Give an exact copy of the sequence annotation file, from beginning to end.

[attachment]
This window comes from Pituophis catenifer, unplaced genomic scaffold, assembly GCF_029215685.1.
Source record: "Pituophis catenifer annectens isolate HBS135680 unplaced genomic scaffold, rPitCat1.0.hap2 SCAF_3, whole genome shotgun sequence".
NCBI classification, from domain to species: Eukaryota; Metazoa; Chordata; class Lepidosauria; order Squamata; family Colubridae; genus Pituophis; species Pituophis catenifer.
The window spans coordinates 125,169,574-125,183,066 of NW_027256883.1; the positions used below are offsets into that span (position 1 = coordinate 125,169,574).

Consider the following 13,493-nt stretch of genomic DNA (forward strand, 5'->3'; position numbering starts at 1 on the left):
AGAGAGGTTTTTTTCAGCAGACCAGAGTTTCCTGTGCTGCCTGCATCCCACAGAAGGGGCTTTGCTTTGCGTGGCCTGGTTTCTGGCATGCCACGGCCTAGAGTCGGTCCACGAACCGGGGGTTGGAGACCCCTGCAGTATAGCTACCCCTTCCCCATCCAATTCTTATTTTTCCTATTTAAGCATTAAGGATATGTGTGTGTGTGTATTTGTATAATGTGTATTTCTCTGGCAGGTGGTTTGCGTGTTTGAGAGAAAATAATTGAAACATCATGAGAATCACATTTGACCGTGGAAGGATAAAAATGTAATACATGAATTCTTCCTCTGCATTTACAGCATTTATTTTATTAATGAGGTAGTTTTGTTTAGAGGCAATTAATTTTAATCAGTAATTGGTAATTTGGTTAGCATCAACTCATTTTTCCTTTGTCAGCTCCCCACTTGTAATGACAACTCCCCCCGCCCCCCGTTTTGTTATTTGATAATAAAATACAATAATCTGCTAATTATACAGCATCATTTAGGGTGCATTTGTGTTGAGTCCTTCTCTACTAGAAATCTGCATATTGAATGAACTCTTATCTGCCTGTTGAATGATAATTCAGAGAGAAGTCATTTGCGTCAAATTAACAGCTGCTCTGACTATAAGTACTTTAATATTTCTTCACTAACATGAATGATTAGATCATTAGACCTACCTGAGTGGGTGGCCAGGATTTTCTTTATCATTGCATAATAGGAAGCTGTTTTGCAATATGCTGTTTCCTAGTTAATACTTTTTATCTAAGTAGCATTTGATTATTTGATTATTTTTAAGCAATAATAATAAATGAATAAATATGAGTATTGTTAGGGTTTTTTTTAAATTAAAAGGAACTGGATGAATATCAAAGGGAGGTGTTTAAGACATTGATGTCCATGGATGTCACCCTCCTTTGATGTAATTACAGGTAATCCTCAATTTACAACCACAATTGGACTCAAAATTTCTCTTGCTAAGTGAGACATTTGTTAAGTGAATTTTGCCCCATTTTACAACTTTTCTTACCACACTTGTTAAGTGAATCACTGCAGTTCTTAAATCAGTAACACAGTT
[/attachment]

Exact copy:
This window comes from Pituophis catenifer, unplaced genomic scaffold, assembly GCF_029215685.1.
Source record: "Pituophis catenifer annectens isolate HBS135680 unplaced genomic scaffold, rPitCat1.0.hap2 SCAF_3, whole genome shotgun sequence".
NCBI classification, from domain to species: Eukaryota; Metazoa; Chordata; class Lepidosauria; order Squamata; family Colubridae; genus Pituophis; species Pituophis catenifer.
The window spans coordinates 125,169,574-125,183,066 of NW_027256883.1; the positions used below are offsets into that span (position 1 = coordinate 125,169,574).

Consider the following 13,493-nt stretch of genomic DNA (forward strand, 5'->3'; position numbering starts at 1 on the left):
AGAGAGGTTTTTTTCAGCAGACCAGAGTTTCCTGTGCTGCCTGCATCCCACAGAAGGGGCTTTGCTTTGCGTGGCCTGGTTTCTGGCATGCCACGGCCTAGAGTCGGTCCACGAACCGGGGGTTGGAGACCCCTGCAGTATAGCTACCCCTTCCCCATCCAATTCTTATTTTTCCTATTTAAGCATTAAGGATATGTGTGTGTGTGTATTTGTATAATGTGTATTTCTCTGGCAGGTGGTTTGCGTGTTTGAGAGAAAATAATTGAAACATCATGAGAATCACATTTGACCGTGGAAGGATAAAAATGTAATACATGAATTCTTCCTCTGCATTTACAGCATTTATTTTATTAATGAGGTAGTTTTGTTTAGAGGCAATTAATTTTAATCAGTAATTGGTAATTTGGTTAGCATCAACTCATTTTTCCTTTGTCAGCTCCCCACTTGTAATGACAACTCCCCCCGCCCCCCGTTTTGTTATTTGATAATAAAATACAATAATCTGCTAATTATACAGCATCATTTAGGGTGCATTTGTGTTGAGTCCTTCTCTACTAGAAATCTGCATATTGAATGAACTCTTATCTGCCTGTTGAATGATAATTCAGAGAGAAGTCATTTGCGTCAAATTAACAGCTGCTCTGACTATAAGTACTTTAATATTTCTTCACTAACATGAATGATTAGATCATTAGACCTACCTGAGTGGGTGGCCAGGATTTTCTTTATCATTGCATAATAGGAAGCTGTTTTGCAATATGCTGTTTCCTAGTTAATACTTTTTATCTAAGTAGCATTTGATTATTTGATTATTTTTAAGCAATAATAATAAATGAATAAATATGAGTATTGTTAGGGTTTTTTTTAAATTAAAAGGAACTGGATGAATATCAAAGGGAGGTGTTTAAGACATTGATGTCCATGGATGTCACCCTCCTTTGATGTAATTACAGGTAATCCTCAATTTACAACCACAATTGGACTCAAAATTTCTCTTGCTAAGTGAGACATTTGTTAAGTGAATTTTGCCCCATTTTACAACTTTTCTTACCACACTTGTTAAGTGAATCACTGCAGTTCTTAAATCAGTAACACAGTT